Dennis Woodside, CEO of Motorola, Google’s wholly owned phone-making subsidiary, walked onto a stage yesterday with the company’s rumored new superphone, and while he refused to take it out of his pocket, he confirmed that it’s real and that it’s launching in October of this year.
He also dropped a number of technical details about the phone, known as the Moto X, which indicate that, essentially, it’s the world’s most sophisticated cluster of sensors you can wear on your person, and it’s going to know every single thing you do, whether it’s driving, sleeping or taking a walk around the block. Google is betting that you will love your pocket Stasi so much you’ll never want to be without it—and Google is right.
Normal smartphones are limited in their ability to spy on you because their makers never anticipated that this is a thing you’d want to do. For an app on your phone to monitor you day and night, it needs to be running in the background all the time, pinging the phone’s sensors and radios at pre-set intervals—all of which can be a significant drain on a phone’s battery.
Motorola’s new Moto X phone gets around this problem by virtue of an array of sensors that were designed from the ground up to draw very little power. The phone also has a pair of microprocessors that facilitate this always-on monitoring.
All these custom electronics will allow users “to interact with [the phone] in very different ways than you can with other devices,” said Woodside. For example, the phone knows how fast you’re traveling, so it might not let you text while driving. And it has enough contextual information to know not only whether or not you just took it out of your pocket, but also why you just took it out of your pocket, so it can immediately fire up the camera app when you want to take a picture.
It’s the fact that Google’s forthcoming phone will start to know that “why”—the causal connections that stitch together our actions and desires—that is nothing short of astonishing. It’s also the natural evolution of a pretty incredible technology Google has been refining but which has yet to become well known outside geeks and those who own newer Android phones: Google Now.
Google Now is Google’s effort to give you the information you need, when you need it, without you even asking for it. When you search using the Chrome browser on a newer Android phone, or in the Google search app on an iPhone, Google is integrating your search history, all of your emails in Gmail, your appointments in Google Calendar, etc., so that it can tell you what the weather is before you walk out the door, what time that movie you’ve been wanting to see will be showing near you, etc.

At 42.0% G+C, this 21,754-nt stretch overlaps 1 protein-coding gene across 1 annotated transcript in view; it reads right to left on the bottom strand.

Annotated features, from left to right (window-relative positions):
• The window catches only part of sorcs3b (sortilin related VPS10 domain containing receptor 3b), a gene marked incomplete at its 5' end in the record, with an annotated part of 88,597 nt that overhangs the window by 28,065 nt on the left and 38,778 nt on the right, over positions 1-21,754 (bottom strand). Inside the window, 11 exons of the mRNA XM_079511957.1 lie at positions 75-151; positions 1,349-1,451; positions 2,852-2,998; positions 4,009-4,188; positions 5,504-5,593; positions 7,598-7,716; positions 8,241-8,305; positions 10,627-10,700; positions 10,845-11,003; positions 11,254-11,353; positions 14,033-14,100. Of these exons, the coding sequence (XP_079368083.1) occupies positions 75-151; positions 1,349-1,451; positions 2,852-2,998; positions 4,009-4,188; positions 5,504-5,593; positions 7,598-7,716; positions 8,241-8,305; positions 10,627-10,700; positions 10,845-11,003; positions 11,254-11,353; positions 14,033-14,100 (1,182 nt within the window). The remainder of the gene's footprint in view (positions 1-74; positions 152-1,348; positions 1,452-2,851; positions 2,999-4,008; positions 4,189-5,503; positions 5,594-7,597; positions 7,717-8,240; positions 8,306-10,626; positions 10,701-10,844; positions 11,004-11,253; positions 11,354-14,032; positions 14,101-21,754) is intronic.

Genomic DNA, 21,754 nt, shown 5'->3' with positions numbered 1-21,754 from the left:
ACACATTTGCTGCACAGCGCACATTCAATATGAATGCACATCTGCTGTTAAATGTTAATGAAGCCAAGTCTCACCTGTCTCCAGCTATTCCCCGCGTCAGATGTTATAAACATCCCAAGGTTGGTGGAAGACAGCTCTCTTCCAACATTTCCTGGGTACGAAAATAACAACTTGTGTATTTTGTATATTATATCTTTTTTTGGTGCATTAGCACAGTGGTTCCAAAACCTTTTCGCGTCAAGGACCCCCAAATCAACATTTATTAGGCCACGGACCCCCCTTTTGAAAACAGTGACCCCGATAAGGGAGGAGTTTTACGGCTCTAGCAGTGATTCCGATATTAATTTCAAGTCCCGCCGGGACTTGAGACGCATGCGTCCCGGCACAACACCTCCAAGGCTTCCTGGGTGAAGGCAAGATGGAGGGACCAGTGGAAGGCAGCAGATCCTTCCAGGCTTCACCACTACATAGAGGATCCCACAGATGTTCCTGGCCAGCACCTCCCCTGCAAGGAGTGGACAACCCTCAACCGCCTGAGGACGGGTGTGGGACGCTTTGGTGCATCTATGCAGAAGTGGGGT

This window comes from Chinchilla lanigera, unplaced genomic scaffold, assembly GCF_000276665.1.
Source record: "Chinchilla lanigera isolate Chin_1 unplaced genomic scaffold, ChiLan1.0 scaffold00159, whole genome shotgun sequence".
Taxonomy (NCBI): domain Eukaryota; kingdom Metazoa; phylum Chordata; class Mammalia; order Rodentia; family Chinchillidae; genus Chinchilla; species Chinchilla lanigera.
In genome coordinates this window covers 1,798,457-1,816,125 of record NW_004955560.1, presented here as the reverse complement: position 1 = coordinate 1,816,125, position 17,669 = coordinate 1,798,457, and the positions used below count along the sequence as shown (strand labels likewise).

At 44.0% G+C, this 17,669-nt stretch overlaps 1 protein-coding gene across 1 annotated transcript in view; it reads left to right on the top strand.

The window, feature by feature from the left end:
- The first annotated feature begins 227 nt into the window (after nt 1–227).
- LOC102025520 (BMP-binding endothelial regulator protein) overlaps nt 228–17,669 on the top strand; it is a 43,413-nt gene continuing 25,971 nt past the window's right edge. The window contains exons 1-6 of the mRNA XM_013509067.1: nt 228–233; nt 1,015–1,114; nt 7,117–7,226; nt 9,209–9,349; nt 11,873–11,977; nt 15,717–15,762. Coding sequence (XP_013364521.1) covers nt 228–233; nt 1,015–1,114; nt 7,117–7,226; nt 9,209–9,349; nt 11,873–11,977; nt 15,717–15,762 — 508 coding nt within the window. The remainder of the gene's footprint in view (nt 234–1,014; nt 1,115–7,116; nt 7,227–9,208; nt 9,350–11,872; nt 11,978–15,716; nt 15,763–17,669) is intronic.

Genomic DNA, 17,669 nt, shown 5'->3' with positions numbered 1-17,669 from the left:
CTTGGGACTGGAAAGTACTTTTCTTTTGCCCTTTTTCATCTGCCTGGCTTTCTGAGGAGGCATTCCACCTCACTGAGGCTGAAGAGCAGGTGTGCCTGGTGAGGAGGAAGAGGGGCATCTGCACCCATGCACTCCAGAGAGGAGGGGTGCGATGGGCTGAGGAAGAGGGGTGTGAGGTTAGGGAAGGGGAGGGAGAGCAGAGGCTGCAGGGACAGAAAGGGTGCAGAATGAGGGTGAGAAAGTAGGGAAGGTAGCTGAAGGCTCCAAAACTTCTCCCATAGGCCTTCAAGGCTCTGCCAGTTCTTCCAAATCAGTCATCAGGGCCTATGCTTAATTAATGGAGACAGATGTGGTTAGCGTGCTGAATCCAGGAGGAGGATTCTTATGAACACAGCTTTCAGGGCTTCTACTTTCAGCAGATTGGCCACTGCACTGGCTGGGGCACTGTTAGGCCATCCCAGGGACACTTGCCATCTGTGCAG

Adding in all the passive, always-on sensors present in the Moto X phone means Google Now, which is built right into the web browser on Google’s newer Android phones, will give Google access to unprecedented amounts of information about all of us. Imagine a spy with access to a second-by-second record of your location and all of your electronic communications—and which is also the world’s most sophisticated superbrain, capable of mining all that information, big data-style, for unexpected connections.
That’s Google Now turbocharged by the forthcoming Moto X phone. And while Motorola CEO Woodside insists that Motorola and Google are “separate companies,” he’s also admitted that the head of Android and Chrome, Sundar Pichai, has already seen the Moto X phone. Plus, Woodside is himself a former Googler, and only came to Motorola in 2011. However integrated or not the two companies have become, it’s clear that Motorola is taking seriously its mandate to start creating Android-powered phones that are unique showcases for the power of both Android and all of the Google web services with which it can integrate.
Google has never had the same level of control over both hardware and software that Apple does, and buying Motorola was an obvious way for Google to get it. As Apple has demonstrated, having total control over both sides of this equation allows unprecedented integration between the two. And since Google is much, much better at web services than Apple is, if the hardware in the new Moto X phone is compelling—and with all these new custom sensors and processors, it looks like it probably will be—it seems possible that Google may finally release the “iPhone killer” that all of Samsung’s flagship Android phones are often touted to be. Woodside as much as admitted that the iPhone is the real target of the Moto X phone, when he talked about (non-specified) companies selling their phones with up to a 50% margin. The Moto X, he assured the audience, will be sold with very low margins—just like the tablets that Google has been selling at virtually no profit, as an effort to make inroads against the iPad.